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Howard Amon Park
Howard Amon Park, 2011 Richland Washington - panoramio (1).jpg
The entrance to Howard Amon Park.
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Location Richland, Washington, United States
Area 45.9 acres (18.6 ha)
Owned by City of Richland
Status Open all year

Howard Amon Park is a multi-use recreation area on the shore of the Columbia River in Richland in the U.S. state of Washington. The original arch at the entrance to the park was the first thing in the city when it was incorporated in 1912, but has since been replaced. The park is named after Howard Amon, one of Richland's early settlers.

It is at the east end of Lee Boulevard in the center of Richland on the river side of the levee and is accessible from several roads leading off of George Washington Way.

Recreational features

Howard Amon Park has numerous recreational features, including river access, a playground and a facility for concerts. A paved bike path, the Riverfront Trail, runs the entire length of the park. The trail continues north of the park toward WSU Tri-Cities as well as south toward Columbia Point ending at the Sacagawea Heritage Trail. This connection with the Sacagawea Heritage Trail provides access to Kennewick and Pasco. The trail is popular, especially during the warmer months.

Howard Amon Park, 2011 Richland Washington - panoramio (2)
The majority of the playground equipment at Howard Amon Park

The playground in the park was built before 1970 and continues to be a popular destination for young families. An elephant slide within the playground is an iconic piece of Richland history. It was removed and put in storage in 2003 after it was deemed it no longer met safety requirements. After extensive discussion on social media in 2009, the slide was restored. It returned to the park in 2010. Other features at the playground include a short zip line and a rock climbing area.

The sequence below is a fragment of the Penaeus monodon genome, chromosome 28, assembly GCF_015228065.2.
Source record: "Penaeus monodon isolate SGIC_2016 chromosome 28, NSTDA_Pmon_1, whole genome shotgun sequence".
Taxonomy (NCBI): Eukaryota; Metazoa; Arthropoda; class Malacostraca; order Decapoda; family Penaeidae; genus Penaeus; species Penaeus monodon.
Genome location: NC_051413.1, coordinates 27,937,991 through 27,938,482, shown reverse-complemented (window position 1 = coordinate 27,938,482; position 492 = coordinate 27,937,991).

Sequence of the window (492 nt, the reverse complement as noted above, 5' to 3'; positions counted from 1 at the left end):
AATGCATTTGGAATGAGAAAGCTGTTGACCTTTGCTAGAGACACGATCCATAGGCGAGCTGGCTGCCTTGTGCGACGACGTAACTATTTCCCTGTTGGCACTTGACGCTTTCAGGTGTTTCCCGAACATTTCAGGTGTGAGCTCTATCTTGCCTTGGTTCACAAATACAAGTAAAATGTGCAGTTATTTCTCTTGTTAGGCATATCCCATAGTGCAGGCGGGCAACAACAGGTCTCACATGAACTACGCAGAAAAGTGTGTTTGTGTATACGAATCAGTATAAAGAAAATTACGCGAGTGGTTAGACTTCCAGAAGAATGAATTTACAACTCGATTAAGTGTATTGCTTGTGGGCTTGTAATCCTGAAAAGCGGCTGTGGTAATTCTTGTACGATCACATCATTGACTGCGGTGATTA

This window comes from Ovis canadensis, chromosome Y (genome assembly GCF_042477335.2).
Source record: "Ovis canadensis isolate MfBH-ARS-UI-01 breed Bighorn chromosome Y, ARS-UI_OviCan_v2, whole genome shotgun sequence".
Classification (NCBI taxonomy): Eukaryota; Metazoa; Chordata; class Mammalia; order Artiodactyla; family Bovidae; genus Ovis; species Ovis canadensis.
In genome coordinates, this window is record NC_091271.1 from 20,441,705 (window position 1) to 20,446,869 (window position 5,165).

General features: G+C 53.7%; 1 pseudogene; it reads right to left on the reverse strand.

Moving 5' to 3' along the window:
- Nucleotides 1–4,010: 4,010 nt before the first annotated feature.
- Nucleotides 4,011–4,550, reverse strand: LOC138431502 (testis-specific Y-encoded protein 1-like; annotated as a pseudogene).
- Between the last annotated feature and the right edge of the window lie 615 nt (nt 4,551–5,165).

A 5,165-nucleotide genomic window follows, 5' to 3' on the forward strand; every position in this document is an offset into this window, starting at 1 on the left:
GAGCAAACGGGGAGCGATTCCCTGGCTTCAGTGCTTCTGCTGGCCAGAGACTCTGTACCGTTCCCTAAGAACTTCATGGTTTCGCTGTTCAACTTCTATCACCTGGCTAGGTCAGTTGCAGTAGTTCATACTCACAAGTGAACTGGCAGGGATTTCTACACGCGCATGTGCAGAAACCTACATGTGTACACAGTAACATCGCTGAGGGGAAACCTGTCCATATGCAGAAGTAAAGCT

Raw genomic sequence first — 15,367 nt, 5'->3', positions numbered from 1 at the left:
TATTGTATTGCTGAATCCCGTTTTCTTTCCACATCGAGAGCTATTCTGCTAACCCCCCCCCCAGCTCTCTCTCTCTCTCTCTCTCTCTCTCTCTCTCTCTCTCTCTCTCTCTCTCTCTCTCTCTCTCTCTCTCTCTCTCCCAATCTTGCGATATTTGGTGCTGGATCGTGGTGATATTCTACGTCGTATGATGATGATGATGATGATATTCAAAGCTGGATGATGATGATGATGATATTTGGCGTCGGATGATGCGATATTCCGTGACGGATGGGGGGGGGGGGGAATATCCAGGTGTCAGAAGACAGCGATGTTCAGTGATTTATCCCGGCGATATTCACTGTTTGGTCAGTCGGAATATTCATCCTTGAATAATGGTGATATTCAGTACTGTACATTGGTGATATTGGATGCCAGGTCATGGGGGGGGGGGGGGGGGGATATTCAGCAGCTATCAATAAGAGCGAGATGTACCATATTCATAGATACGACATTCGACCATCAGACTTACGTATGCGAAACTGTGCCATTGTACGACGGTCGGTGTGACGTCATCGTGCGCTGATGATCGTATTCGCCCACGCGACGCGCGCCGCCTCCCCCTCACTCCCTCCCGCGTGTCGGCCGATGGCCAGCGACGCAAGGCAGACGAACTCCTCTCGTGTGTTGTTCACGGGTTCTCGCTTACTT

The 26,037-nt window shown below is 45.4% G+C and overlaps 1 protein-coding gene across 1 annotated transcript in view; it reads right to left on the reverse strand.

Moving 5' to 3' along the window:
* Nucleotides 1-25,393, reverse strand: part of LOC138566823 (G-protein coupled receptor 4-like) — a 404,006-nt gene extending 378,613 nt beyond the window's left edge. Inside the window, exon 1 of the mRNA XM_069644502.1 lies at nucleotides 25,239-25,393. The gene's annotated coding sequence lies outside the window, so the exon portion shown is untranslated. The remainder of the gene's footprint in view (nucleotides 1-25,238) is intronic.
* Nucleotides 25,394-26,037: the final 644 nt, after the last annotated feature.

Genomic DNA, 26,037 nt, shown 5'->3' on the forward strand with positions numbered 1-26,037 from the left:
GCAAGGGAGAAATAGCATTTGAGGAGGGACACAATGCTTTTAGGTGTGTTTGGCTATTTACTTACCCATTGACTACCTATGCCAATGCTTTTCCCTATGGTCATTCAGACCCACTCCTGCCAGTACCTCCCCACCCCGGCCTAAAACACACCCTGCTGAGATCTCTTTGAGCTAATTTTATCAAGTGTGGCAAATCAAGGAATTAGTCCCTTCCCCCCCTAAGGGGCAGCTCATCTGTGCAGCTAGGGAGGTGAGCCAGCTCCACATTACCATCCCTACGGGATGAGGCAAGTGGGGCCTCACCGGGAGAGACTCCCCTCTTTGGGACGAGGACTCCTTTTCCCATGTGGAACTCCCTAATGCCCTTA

Sports equipment at the park includes four tennis courts and a half basketball court. It is also a popular destination for water-related recreational activities. There is a small wading pool in the southern portion of the park. Beyond this, the park's riverfront location makes it an easy accesspoint to the Columbia. There are three docks, one at the end of Lee Boulevard, as well as two to the north. The northernmost dock is located alongside a boat launch, while the center one is for swimming.


The backside of the Fingernail (right)

Beyond daily and seasonal recreational use, Howard Amon Park is a venue for several events throughout the year. Among the facilities for events is a bandshell, locally known as the Fingernail, which was in the park in 1982. The 60-ton structure was inspired by boats on Lake Washington adjacent to Seattle and was formerly an office building for a construction company where Interstate 182 currently runs. It was originally built in 1963.

The Allied Arts Association, which owns an art gallery adjacent to the park, hosts the Art in the Park festival the same weekend that the Columbia Cup hydroplane races are held in Columbia Park. The festival, which began in 1950, features art exhibits and music from artists from around the United States. In 2016, the festival hosted over 220 artists.

The Tumbleweed Music Festival, which began in 1997, is held every Labor Day weekend at Howard Amon Park. This mostly-free event features several music varieties, including bluegrass, Celtic and folk at five different stages. Renaissance fairs have also been hosted at the park, bringing in over 6,000 visitors.

A paddlewheel river cruise ship, American Empress, periodically docks at the Lee Boulevard dock at Howard Amon Park while en route from Vancouver to Clarkston.

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